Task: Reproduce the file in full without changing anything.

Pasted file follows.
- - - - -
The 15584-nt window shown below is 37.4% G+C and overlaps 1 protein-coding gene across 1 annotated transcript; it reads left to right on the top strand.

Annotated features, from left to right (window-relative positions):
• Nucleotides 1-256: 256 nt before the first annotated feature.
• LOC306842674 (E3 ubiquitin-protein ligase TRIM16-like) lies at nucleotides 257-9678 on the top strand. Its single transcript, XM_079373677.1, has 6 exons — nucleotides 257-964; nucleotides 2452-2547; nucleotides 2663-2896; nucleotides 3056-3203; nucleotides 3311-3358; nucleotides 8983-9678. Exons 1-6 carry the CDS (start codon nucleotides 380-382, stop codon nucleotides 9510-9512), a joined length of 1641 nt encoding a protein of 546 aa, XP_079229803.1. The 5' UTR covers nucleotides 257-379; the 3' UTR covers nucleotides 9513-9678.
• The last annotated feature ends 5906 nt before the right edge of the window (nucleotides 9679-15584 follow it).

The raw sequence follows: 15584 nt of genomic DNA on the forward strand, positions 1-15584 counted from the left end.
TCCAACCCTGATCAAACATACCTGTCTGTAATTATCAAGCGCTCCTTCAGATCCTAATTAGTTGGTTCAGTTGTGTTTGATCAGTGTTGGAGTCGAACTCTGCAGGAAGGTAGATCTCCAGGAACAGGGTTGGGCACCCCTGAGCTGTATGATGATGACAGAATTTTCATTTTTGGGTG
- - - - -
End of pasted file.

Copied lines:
The 15584-nt window shown below is 37.4% G+C and overlaps 1 protein-coding gene across 1 annotated transcript; it reads left to right on the top strand.

Annotated features, from left to right (window-relative positions):
• Nucleotides 1-256: 256 nt before the first annotated feature.
• LOC306842674 (E3 ubiquitin-protein ligase TRIM16-like) lies at nucleotides 257-9678 on the top strand. Its single transcript, XM_079373677.1, has 6 exons — nucleotides 257-964; nucleotides 2452-2547; nucleotides 2663-2896; nucleotides 3056-3203; nucleotides 3311-3358; nucleotides 8983-9678. Exons 1-6 carry the CDS (start codon nucleotides 380-382, stop codon nucleotides 9510-9512), a joined length of 1641 nt encoding a protein of 546 aa, XP_079229803.1. The 5' UTR covers nucleotides 257-379; the 3' UTR covers nucleotides 9513-9678.
• The last annotated feature ends 5906 nt before the right edge of the window (nucleotides 9679-15584 follow it).

The raw sequence follows: 15584 nt of genomic DNA on the forward strand, positions 1-15584 counted from the left end.
TCCAACCCTGATCAAACATACCTGTCTGTAATTATCAAGCGCTCCTTCAGATCCTAATTAGTTGGTTCAGTTGTGTTTGATCAGTGTTGGAGTCGAACTCTGCAGGAAGGTAGATCTCCAGGAACAGGGTTGGGCACCCCTGAGCTGTATGATGATGACAGAATTTTCATTTTTGGGTG